Is Boxing Day changing for Montreal shoppers?

Click to play video 'The changing face of Boxing Day' The changing face of Boxing Day
WATCH: Boxing day can be chaotic for shoppers, especially if you’re trying to score some of the biggest deals. But as Global’s Phil Carpenter reports, there’s been a change in how people do their shopping – Dec 26, 2019

Boxing Day can be pretty chaotic for shoppers, especially if you’re trying to score some of the best deals.

That was the case in Montreal, where some people lined up in the cold to for good bargains.

“It was -10 degrees outside, but as soon as we came close to … 8 o’clock, we had about 70 people,” laughed Remi Sammoun, district manager for Best Buy.

READ MORE: Boxing Day 2019: What’s actually worth it and which deals to ditch

But the throngs of shoppers crowding city streets could be misleading — especially in Quebec.

According to a Holiday Shopping Survey published by the Retail Council of Canada, in November, more shoppers planned to shop for Black Friday than Boxing Day.

Story continues below advertisement

According to the survey, only 34 per cent of Canadians planned to shop on Boxing Day this year. In Quebec, the number dropped to 27 per cent — the lowest in the country.

“It means that people start to shop earlier with specials which they didn’t used to have before,” explained Marc Fortin, president of the Retail Council of Canada, Quebec.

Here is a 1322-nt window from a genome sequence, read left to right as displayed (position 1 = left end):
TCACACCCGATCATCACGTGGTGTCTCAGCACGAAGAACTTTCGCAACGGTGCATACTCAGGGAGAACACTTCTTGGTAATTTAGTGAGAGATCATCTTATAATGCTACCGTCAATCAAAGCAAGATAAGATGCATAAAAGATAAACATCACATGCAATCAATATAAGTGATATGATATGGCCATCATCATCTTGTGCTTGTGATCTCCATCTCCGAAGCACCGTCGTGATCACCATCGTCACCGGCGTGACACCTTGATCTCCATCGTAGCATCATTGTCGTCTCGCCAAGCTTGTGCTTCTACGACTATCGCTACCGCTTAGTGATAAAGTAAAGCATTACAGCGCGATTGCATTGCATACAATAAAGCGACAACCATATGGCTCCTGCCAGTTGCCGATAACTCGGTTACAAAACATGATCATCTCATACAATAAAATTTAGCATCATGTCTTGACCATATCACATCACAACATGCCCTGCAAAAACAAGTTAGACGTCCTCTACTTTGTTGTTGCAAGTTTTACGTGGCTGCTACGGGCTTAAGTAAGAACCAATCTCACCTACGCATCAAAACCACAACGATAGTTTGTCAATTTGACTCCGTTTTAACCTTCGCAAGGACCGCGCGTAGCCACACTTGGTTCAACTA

The popularity of Black Friday and Cyber Monday, he said, is cutting into Boxing Day shopping.  In the study, 43 per cent of Canadians and 39 percent of Quebecers said they plan to shop on Black Friday.

Then there’s online shopping, which retail experts also blame for the decrease in Boxing Day shoppers.

READ MORE: Unpacking Boxing Day: The unclear origins of the post-Christmas holiday

Customers, too, are seeing the differences between the two shopping events.

“There’s less people on Boxing Day than for Black Friday, for sure,” customer Angelica Favreau told Global News while shopping at Best Buy on Ste. Catherine Street in downtown Montreal.

“I think people already bought their gifts for Christmas.”

Sammoun pointed out that the clientele for the two shopping events aren’t the same.

Story continues below advertisement

“Black Friday, they come in, they shop for gifts, for the holiday gifts,” he said.  “Now they treat themselves. They come in, they buy big TVs and computers.”

Click to play video 'Thinner U.S. crowds but Black Friday goes global' Thinner U.S. crowds but Black Friday goes global
Thinner U.S. crowds but Black Friday goes global – Nov 29, 2019

But even with the rise in Black Friday popularity, retailers think Boxing Day is here to stay —”because it’s a tradition that’s been entrenched for quite a while,” Fortin stressed.

And according to Sammoun, there are advantages to that.

“It’s good for Canada because we have two events for our customers to shop [at],” he smiled.

Customers like Marlon Ngapmen, meanwhile, see a silver lining in the smaller crowds

“Black Friday — it’s way too many people,” he said.  “For Boxing Day, you have time to plan and think about what you want and save for it.”

Story continues below advertisement

He believes it offers a potential new advantage to holding off hunting for a deal until after Christmas.